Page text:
Darners or hawkers (Family Aeshnidae) are one of the more frustrating species of dragonflies for me. They’re big and fast and never seem to rest, which makes them difficult both to identify and to photograph.
This one I found in a pond in Boulder, all but dead, which is how I could take a clear close-up shot with a cameraphone–a live darner would almost never hold still for that. Blue-eyed Darners (Rhionaeschna multicolor) like this one are the second species to show up in Colorado in spring, after the Common Green Darner (Anax junius), so I was pretty excited to get a close look at this one, even if it was dying.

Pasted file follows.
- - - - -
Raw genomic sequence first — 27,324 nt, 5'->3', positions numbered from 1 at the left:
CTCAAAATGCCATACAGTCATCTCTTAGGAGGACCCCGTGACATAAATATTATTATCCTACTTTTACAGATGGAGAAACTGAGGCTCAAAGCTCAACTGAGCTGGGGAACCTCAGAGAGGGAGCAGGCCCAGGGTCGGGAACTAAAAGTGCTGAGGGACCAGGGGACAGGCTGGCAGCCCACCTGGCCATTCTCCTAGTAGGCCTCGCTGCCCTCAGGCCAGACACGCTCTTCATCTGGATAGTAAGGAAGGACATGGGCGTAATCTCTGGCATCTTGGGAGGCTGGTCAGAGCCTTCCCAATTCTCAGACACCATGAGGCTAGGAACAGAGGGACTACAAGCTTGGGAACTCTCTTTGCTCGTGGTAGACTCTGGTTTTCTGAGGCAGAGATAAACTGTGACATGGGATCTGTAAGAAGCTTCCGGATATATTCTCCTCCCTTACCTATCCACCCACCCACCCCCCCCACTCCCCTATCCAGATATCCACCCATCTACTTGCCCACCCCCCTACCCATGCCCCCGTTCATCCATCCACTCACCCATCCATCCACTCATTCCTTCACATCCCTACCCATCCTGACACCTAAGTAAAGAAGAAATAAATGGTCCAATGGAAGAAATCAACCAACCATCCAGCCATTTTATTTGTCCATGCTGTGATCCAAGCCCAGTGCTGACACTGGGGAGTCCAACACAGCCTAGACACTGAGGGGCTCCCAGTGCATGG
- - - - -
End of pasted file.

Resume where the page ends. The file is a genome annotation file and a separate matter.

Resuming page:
I foolishly did not stick it in a bag to take home (lesson learned!), and two hours later, the scavengers had pretty much eaten it. Here’s a photo of what was left the next day:
The transparent brown part is the thorax–I guess it has a lot of meat in it. The head and eyes were the first part the scavengers consumed. You can see here how the uneaten bits are much duller in color than in the photo from when it was (barely) alive; darners in particular lose color quickly after dying.